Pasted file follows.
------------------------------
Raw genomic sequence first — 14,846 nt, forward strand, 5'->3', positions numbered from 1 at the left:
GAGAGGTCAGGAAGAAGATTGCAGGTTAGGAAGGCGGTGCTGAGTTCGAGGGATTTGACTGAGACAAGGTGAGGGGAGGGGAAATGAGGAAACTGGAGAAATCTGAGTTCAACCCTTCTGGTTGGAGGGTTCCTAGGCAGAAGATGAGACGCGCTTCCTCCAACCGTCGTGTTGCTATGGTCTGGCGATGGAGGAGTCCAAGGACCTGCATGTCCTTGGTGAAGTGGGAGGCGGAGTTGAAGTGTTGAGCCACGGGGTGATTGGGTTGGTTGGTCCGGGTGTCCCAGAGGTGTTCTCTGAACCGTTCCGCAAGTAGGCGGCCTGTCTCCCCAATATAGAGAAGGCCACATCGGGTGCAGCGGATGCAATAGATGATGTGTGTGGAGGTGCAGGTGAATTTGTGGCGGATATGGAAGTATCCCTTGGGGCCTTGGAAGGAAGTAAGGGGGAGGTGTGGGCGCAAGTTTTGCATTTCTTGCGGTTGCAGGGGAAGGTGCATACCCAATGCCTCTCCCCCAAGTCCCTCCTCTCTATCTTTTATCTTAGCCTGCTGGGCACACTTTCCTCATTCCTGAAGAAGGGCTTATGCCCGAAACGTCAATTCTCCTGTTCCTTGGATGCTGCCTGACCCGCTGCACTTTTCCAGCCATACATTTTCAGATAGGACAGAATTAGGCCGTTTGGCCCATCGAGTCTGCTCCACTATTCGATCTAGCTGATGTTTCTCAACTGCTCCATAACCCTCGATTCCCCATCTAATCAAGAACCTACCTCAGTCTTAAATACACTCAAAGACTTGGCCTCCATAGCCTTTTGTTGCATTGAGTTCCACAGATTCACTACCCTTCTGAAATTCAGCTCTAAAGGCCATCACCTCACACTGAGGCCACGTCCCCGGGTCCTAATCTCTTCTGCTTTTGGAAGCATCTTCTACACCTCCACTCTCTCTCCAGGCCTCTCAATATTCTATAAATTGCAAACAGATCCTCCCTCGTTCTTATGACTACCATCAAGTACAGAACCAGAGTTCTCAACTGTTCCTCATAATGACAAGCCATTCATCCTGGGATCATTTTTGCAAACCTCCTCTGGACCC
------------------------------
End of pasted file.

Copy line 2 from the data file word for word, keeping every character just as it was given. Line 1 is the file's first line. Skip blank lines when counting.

GAGAGGTCAGGAAGAAGATTGCAGGTTAGGAAGGCGGTGCTGAGTTCGAGGGATTTGACTGAGACAAGGTGAGGGGAGGGGAAATGAGGAAACTGGAGAAATCTGAGTTCAACCCTTCTGGTTGGAGGGTTCCTAGGCAGAAGATGAGACGCGCTTCCTCCAACCGTCGTGTTGCTATGGTCTGGCGATGGAGGAGTCCAAGGACCTGCATGTCCTTGGTGAAGTGGGAGGCGGAGTTGAAGTGTTGAGCCACGGGGTGATTGGGTTGGTTGGTCCGGGTGTCCCAGAGGTGTTCTCTGAACCGTTCCGCAAGTAGGCGGCCTGTCTCCCCAATATAGAGAAGGCCACATCGGGTGCAGCGGATGCAATAGATGATGTGTGTGGAGGTGCAGGTGAATTTGTGGCGGATATGGAAGTATCCCTTGGGGCCTTGGAAGGAAGTAAGGGGGAGGTGTGGGCGCAAGTTTTGCATTTCTTGCGGTTGCAGGGGAAGGTGCATACCCAATGCCTCTCCCCCAAGTCCCTCCTCTCTATCTTTTATCTTAGCCTGCTGGGCACACTTTCCTCATTCCTGAAGAAGGGCTTATGCCCGAAACGTCAATTCTCCTGTTCCTTGGATGCTGCCTGACCCGCTGCACTTTTCCAGCCATACATTTTCAGATAGGACAGAATTAGGCCGTTTGGCCCATCGAGTCTGCTCCACTATTCGATCTAGCTGATGTTTCTCAACTGCTCCATAACCCTCGATTCCCCATCTAATCAAGAACCTACCTCAGTCTTAAATACACTCAAAGACTTGGCCTCCATAGCCTTTTGTTGCATTGAGTTCCACAGATTCACTACCCTTCTGAAATTCAGCTCTAAAGGCCATCACCTCACACTGAGGCCACGTCCCCGGGTCCTAATCTCTTCTGCTTTTGGAAGCATCTTCTACACCTCCACTCTCTCTCCAGGCCTCTCAATATTCTATAAATTGCAAACAGATCCTCCCTCGTTCTTATGACTACCATCAAGTACAGAACCAGAGTTCTCAACTGTTCCTCATAATGACAAGCCATTCATCCTGGGATCATTTTTGCAAACCTCCTCTGGACCC